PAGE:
- Manage your time. Poor time management is a major cause of stress. When you’re overwhelmed with commitments and stretched too thin, it’s difficult to stay present and relaxed. Careful planning and establishing boundaries with your time can help.
Let me say this again: you can eat a perfect diet and take all the right supplements, but if you’re not sleeping well and managing your stress, you simply won’t see real results.
Did you know that fewer than 6 hours of sleep per day is associated with low-grade chronic inflammation and worsening insulin resistance, as well as increased risk for obesity, type 2 diabetes and cardiovascular disease? This is especially significant in light of a recent cross sectional study demonstrating that nearly one-third of US adults get less than 6 hours of sleep per 24 hour period.
Inadequate rest impairs our ability to think, to handle stress, to maintain a healthy immune system and to moderate our emotions. It’s associated with heart disease, hypertension, weight gain, diabetes and a wide range of psychiatric disorders including depression and anxiety.
The following is an abbreviated list of some of the more damaging effects of sleep deprivation:
- Impaired immune system: a study from the University of California found that even modest sleep loss weakens the immune systems response to disease and injury.
- Overweight and obesity: Recent studies have shown that even one night of poor sleep can result in dramatic changes in appetite and food intake. Others have shown that restricting sleep to 5 hours a night for just one week impairs carbohydrate tolerance and insulin sensitivity. Researchers now believe that sleep deprivation is the single best predictor of overweight and obesity in children – which has become an alarming problem. Finally, a brand-new study shows that not getting enough sleep causes fatty liver disease.
- Cognitive decline: sleep deprivation negatively impacts short-term and working memory, long-term memory and the generation of nerve cells – all of which effects our ability to think clearly and function well.
- Mood and mental health: anyone who has had a few nights of poor sleep can tell you that insomnia is associated with depression. Insufficient sleep shuts down the pre-frontal cortex and can cause or exacerbate a number of psychological conditions, ranging from anxiety to PTSD to depression.
- Systemic inflammation: as I already mentioned above, sleep deprivation causes chronic, low-grade inflammation. And we now know that inflammation is the root of all modern disease.
- Increased risk of death. Last, but certainly not least, not getting enough sleep reduces your lifespan.
So What Can I Do?
Reduce your exposure to artificial light: Artificial light disrupts our circadian rhythm and throws off our sleep. Just a single ‘pulse’ of artificial light at night disrupts the circadian mode of cell division, which can not only impact our sleep, but also increase our risk of cancer. Another study showed that the blue light emitted from alarm clocks and other digital devices suppresses melatonin production in a dose-dependent manner.
Follow these tips to avoid light exposure:
- Don’t use a computer for 2 hours before going to bed. No staying up late on Facebook and Twitter!
- Use blackout shades to make your bedroom pitch black.
- Cover your digital alarm clock or get an analog clock.
- Turn off all digital devices that glow or give off any type of light.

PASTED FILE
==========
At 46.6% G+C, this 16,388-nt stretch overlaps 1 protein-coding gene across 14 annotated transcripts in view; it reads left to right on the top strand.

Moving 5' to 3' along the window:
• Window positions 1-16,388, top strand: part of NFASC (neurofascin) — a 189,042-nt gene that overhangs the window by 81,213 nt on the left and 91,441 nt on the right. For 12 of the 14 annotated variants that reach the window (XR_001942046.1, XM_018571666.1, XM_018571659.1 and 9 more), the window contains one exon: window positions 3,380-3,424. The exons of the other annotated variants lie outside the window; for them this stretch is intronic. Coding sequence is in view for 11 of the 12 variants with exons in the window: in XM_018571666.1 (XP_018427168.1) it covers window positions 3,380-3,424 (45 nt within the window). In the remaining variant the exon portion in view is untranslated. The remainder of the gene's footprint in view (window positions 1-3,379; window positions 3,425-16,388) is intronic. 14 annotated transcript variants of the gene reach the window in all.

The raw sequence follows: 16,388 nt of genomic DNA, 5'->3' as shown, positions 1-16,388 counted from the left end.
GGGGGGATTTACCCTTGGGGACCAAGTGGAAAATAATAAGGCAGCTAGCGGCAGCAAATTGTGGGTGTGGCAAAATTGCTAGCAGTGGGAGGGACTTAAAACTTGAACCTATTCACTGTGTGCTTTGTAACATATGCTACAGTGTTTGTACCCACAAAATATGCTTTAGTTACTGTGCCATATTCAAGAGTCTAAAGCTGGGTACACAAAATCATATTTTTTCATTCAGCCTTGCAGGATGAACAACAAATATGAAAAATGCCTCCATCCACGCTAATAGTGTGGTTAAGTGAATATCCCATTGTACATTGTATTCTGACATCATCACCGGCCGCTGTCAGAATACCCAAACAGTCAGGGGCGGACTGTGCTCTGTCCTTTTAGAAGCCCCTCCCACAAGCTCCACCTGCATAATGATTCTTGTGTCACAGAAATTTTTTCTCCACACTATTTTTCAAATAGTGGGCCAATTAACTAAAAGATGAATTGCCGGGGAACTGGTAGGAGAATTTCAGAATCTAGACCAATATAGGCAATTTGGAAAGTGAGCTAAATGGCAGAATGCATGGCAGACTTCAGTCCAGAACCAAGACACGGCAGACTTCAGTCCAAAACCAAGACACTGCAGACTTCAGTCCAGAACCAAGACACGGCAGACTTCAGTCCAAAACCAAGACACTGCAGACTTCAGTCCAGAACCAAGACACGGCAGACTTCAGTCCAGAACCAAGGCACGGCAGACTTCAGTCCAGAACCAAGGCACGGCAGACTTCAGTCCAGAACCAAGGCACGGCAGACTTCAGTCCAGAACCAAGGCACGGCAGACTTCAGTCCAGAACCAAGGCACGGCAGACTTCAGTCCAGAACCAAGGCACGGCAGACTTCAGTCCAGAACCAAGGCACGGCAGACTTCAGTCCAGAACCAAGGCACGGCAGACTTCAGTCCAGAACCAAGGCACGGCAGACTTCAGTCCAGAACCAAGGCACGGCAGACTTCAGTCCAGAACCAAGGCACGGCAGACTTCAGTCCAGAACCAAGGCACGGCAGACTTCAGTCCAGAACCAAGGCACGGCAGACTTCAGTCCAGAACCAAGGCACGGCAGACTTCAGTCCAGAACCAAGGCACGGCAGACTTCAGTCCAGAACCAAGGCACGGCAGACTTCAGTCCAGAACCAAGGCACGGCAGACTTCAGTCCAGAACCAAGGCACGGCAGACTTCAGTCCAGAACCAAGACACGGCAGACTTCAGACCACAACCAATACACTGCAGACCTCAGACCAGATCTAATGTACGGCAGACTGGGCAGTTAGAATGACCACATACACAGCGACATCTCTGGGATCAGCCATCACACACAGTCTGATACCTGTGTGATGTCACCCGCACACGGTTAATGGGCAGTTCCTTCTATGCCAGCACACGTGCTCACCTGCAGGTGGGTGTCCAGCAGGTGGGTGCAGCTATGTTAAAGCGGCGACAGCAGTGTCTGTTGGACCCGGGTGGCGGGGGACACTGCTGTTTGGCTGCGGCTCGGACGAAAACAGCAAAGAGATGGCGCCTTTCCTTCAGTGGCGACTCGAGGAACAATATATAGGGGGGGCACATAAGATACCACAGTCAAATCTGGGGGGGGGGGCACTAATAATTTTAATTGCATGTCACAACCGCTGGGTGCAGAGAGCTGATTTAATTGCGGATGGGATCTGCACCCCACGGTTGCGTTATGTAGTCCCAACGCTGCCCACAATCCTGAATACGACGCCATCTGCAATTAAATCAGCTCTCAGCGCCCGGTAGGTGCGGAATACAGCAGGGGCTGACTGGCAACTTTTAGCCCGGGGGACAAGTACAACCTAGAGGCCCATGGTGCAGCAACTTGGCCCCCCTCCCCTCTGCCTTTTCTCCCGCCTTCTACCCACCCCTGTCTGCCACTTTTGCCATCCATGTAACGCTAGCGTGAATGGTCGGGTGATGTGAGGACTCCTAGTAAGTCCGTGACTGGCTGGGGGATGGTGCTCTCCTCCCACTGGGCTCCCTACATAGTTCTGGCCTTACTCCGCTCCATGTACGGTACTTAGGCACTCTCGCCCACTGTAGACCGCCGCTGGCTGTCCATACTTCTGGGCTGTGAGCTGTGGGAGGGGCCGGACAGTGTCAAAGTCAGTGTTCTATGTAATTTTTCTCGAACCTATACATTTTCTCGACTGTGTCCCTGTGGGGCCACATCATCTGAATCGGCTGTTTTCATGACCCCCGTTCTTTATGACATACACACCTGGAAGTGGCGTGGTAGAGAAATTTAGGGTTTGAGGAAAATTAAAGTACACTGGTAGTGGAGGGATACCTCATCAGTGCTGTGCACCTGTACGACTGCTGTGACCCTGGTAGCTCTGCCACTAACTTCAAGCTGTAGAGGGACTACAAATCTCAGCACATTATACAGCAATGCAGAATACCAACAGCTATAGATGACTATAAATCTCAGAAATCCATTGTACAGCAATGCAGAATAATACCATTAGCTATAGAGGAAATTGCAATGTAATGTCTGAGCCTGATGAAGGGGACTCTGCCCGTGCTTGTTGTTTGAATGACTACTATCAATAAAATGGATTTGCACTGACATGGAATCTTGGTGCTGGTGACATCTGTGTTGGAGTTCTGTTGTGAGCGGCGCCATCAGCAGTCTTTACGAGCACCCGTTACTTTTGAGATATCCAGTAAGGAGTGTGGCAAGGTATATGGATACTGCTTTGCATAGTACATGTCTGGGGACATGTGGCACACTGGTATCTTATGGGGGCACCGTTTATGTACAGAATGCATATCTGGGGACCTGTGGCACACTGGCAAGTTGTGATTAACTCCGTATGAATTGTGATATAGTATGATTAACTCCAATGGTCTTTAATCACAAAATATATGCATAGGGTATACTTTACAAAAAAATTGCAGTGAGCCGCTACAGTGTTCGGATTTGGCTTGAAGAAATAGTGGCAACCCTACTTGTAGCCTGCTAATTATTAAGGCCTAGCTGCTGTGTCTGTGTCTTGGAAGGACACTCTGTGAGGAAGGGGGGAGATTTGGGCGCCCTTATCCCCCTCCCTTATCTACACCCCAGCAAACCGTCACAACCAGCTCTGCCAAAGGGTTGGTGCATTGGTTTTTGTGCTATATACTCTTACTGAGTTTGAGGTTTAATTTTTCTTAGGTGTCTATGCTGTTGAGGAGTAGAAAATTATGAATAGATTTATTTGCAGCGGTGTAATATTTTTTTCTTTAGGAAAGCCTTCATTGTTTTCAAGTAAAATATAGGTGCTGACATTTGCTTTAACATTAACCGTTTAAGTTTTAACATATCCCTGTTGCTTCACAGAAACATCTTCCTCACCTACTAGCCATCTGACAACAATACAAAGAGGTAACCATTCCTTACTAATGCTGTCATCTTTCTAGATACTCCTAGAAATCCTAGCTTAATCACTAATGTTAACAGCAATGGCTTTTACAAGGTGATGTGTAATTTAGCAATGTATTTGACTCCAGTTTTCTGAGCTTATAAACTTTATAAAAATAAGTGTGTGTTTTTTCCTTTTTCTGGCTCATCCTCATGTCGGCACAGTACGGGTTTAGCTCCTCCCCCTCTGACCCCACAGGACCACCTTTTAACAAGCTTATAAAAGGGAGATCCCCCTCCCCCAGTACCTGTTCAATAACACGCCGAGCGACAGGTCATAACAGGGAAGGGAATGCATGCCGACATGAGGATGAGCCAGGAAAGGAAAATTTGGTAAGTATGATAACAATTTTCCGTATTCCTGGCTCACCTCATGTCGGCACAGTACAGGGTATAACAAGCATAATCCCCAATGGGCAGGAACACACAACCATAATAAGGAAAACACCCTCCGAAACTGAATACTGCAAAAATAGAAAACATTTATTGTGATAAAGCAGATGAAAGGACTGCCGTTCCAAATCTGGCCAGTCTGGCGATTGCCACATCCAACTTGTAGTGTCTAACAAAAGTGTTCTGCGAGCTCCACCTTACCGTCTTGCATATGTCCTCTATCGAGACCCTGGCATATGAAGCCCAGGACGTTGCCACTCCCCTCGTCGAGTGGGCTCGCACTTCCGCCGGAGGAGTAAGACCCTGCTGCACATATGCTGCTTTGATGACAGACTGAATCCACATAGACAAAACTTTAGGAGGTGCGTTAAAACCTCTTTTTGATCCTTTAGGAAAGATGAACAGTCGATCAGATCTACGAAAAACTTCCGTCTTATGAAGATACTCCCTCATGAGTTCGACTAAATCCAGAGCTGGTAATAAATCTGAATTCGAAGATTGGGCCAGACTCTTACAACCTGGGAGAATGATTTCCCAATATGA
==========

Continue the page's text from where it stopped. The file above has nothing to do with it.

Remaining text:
- If you can’t do these things for some reason, use a sleep mask.
Other Tips for Sleep
- Don’t bee too full–or too hungry
- Go to bed earlier!
But I’m a Night Owl!
Some people say they’re “naturally” night owls, and they’ve always preferred to stay up late and sleep in. But in truth there’s nothing natural about this. For millions of years of human evolution sleep patterns remained in synch with the daily variation in light exposure. We rose with the sun, and went to be soon after sundown. This is what our bodies are adapted for.
In almost all cases, having a lot of energy late into the night is a sign of a disrupted circadian rhythm. Normally, cortisol should be high in the morning and taper off throughout the day and into the evening. This gives us the energy we need to wake up in the morning, and allows us to start winding down after dark so we’re ready to sleep. In people who’ve been exposed to significant chronic stress, this rhythm goes haywire. They have low cortisol in the morning (which makes it very hard for them to get going) and high cortisol at night, which gives them that late second wind. While drinking several cups of coffee in the morning mitigates the morning fatigue to some degree, it also perpetuates the pattern by revving them up in the afternoon and evening.
For more info on improving sleep, read Mark Sisson’s Definitive Guide to Sleep.
Learn a Hobby
Another way to look at the whole resolution thing would be to take a new interest in something which provides a sense of self-improvement. Maybe you commit to learning a new skill or hobby. This is a great way to challenge yourself creatively or mentally. You might learn to paint, learn to play an instrument, learn a new pursuit such as knitting or sewing. The important thing is that you enjoy your new activity–don’t choose something just because you think it sounds impressive.
The site meetup.com is a decent place to start. On this site you can find people with similar interests in your area. Want to go mountain biking? There’s a group in your area heading out this week! I see in my town of Redding, there’s even a drum circle!
Another option you may make is to start volunteering on a regular basis. Volunteering doesn’t just help those who are receiving the service; in fact, research consistently demonstrates physical and mental health benefits to volunteers themselves. The Do Good. Live Well.survey found that volunteers had an improved sense of wellbeing, had lower stress levels, experienced an enriched sense of purpose in life, and some even found it easier to manage their chronic illnesses afterwards.
One way to go about this is the site volunteermatch.org — this site lists volunteer opportunities keyed to your area. Basic information about the time commitment and tasks required are available on the site, as well as contact information for getting plugged in to your new volunteering opportunity.
Regardless of what you choose to do, I wish you all a Happy New Year. Thanks goes to Chris Kresser, whose most recent blog post inspired me to such a degree that I felt it necessary to basically read half his article to you in hopes you get as much out of it as I did.